Juliet is more grounded and sensible than Romeo, and her dislike of his untamed way is apparent in the way she controls Romeo into giving her the responses she desires and abiding by her desires. When Juliet finds Romeo lurking outside her veranda, she asks him a series of specific and direct concerns about how he arrived and who he is. Much to Juliet’s annoyance, Romeo answers with untamed romanticism, “With love’s light wings did I o’erperch these walls; For stone limitations can not hold love out, And what love can do, that attempts love attempt. For that reason thy kinsmen are no let to me. (II. ii. 73-78). While Juliet is aware of the threat and worried for Romeo’s safety, Romeo is lost in his love for Juliet. He neglected all risks of coming to her house– he being a Montague and she a Capulet– simply to capture another glimpse of his cherished. Juliet is even more in control of her mind and emotions, which straight relates to the reality that she is the controlling one in the relationship. Carolyn Brown composes in her post “Juliet’s taming of Romeo”, that the falconer’s relationship with the falcon has direct parallels to the relationship between Romeo and Juliet.
Just like a falconer uses his/her falcon for his/her own gain, Juliet manages Romeo’s emotions and actions (II. ii. 158-159) Brown composes, “Shakespeare establishes a reading that draws parallels between Romeo and trainable falcons (usually females) and between the method Juliet treats Romeo and the approaches falconers (typically males) utilize to train their birds.” (Brown). This is additional proof that Juliet’s masculine state of mind deviates dramatically from the stereotypical, 16th century, female role in society.
Juliet breaks all guidelines and directions from her nurse about being a submissive homemaker and goes on to become her own individual due to the fact that of her quote, “There’s no trust, No faith, no sincerity in males; all perjured, All forsworn, all naught, all dissemblers” (III. ii. ). Juliet doesn’t concern her mother, Girl Capulet, as a metaphorical good example and veers far from her morals and standards, because of her phrase, “Talk not to me, for I’ll not say a word/ Do as thou wilt, for I have actually made with thee” (3. 5. 15) (I. iii. ).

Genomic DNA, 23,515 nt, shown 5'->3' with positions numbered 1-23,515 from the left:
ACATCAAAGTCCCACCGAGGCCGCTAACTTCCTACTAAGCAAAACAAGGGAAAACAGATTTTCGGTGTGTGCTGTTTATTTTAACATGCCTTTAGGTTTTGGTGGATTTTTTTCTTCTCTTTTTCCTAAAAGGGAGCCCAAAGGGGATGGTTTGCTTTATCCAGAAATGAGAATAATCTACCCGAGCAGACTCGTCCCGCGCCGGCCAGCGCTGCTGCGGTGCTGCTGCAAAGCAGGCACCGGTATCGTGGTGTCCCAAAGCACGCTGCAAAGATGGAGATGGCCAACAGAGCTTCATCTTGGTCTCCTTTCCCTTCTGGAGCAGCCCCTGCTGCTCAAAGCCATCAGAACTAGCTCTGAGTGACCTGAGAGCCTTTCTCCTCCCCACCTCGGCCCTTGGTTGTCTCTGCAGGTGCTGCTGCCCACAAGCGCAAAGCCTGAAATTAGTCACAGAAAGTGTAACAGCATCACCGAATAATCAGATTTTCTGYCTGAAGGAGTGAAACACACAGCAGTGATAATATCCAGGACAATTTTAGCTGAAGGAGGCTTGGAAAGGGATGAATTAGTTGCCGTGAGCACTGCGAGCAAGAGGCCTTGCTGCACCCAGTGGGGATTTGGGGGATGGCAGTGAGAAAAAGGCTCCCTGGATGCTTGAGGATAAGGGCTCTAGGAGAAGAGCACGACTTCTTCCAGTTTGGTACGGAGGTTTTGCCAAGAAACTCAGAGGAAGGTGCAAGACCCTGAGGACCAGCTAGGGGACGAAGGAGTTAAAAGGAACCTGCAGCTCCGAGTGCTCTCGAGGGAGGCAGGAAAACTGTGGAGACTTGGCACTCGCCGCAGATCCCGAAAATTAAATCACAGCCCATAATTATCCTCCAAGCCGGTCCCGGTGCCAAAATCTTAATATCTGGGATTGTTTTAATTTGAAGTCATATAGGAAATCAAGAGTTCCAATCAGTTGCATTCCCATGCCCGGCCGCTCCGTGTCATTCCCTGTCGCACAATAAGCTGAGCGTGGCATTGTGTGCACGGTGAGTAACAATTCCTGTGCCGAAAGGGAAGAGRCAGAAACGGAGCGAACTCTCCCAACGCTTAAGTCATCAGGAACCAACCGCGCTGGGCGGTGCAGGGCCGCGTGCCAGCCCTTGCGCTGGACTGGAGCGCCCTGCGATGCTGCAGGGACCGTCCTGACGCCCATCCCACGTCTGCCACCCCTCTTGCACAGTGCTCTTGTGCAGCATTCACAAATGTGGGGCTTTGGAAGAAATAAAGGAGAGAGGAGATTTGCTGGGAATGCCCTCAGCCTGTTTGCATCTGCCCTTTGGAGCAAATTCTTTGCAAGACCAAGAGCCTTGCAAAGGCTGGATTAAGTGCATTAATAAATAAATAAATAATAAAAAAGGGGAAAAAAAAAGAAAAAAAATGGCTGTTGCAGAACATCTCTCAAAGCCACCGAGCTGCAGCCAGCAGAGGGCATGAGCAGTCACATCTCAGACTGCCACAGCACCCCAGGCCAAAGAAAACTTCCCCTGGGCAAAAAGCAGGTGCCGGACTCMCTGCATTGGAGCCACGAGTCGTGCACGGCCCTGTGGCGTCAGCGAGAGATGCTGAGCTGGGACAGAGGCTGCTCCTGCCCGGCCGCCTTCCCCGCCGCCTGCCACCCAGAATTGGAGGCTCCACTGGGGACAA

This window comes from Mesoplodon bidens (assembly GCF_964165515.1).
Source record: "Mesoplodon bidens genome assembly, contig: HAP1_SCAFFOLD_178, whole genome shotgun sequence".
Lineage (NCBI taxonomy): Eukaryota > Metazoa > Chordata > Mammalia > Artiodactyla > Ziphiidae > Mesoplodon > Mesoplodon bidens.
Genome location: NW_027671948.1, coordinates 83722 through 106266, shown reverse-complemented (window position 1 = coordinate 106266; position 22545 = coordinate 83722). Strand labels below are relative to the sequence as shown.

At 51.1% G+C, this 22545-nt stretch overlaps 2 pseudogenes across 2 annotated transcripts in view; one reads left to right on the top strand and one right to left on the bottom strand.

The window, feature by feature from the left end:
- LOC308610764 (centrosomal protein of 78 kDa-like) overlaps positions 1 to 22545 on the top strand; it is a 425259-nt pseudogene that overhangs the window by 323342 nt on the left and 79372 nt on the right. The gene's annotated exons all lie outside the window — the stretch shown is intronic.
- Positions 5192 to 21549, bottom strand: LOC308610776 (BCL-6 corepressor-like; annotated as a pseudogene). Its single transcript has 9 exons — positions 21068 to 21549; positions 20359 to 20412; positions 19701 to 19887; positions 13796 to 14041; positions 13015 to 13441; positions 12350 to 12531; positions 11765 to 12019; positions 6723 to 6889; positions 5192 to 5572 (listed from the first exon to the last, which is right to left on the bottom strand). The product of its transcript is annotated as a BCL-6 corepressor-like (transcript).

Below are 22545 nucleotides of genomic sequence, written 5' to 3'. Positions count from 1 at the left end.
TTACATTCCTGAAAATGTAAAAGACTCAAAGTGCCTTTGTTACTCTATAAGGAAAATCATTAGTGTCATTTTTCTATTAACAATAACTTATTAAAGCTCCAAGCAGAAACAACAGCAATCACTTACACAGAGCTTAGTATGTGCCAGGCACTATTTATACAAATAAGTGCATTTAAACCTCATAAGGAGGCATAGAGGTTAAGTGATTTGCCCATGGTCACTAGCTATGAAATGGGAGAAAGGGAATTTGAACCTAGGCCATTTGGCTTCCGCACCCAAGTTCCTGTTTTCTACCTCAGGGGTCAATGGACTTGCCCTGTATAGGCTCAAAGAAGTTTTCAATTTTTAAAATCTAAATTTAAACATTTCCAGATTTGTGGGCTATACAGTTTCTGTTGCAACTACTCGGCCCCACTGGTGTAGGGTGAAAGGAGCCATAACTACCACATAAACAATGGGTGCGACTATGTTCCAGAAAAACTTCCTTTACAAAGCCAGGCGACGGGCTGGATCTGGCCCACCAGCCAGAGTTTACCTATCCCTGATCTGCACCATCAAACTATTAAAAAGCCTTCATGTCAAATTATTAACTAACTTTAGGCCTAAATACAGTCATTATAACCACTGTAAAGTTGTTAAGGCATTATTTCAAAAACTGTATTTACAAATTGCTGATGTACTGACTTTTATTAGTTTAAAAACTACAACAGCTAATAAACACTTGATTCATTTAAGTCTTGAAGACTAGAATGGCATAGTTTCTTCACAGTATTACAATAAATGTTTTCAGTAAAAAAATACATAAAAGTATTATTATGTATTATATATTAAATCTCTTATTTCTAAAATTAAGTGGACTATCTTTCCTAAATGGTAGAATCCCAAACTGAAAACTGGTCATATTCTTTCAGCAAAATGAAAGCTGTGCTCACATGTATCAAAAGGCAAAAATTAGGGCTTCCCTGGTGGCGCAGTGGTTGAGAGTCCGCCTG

Juliet also controls her father, Lord Capulet, when she defies his order that she marry the Prince Paris and fabricates her own death to manage her fate. Due to the fact that of this, Romeo devotes suicide our of grief, thinking that Juliet is dead. When Juliet becomes aware of the unfortunate turn of events, she kills herself in defense of Romeo’s honor. Juliet manages not only the ending of the story, but the people around her too, showing that she has the capability to make other people seem submissive in contrast to her, contrary to the 16th century belief that men control all relationships.
In Romeo and Juliet, Shakespeare appears to be testing the limits of the gender functions specified by 16th century Elizabethan society: males are supposed to act effective, manly and manipulative; and ladies are subservient, obedient, and submissive. At first impression, Juliet appears safe, innocent, and childlike. As she asserts her independence in an effort to control her destiny and get her flexibility from the reliable figures in her life, it emerges that she is manipulative and controlling– a behavior related to masculinity because period.
Unlike his enthusiast who is practical and useful, Romeo is “flighty” and untamed, swallowed up in his passion for Juliet. Mercutio’s death triggers Romeo to declare his “effeminacy”; his love for Juliet has actually removed him of his masculinity. Through her words and actions, Juliet controls Romeo, comparable to the method a falconer tames a falcon and the method guys in this era manipulated women. They see each other as a method to satisfy their desires: love for Romeo and escape and control of her own fate for Juliet.
In the end, it is their gender function inversions that bring about their fate. Works Cited Brown, Carolyn E. “Juliet’s Taming of Romeo.” 1996. Microsoft Word file. Radel, Nicholas F. “The ethiop’s ear: race, sexuality, and Baz Luhrmann’s William Shakespeare’s Romeo + Juliet.” 2007. Microsoft Word Short article file. Shakespeare, William. The Tragedy of Romeo and Juliet. London: John Danter, 1597. N. pag. Print.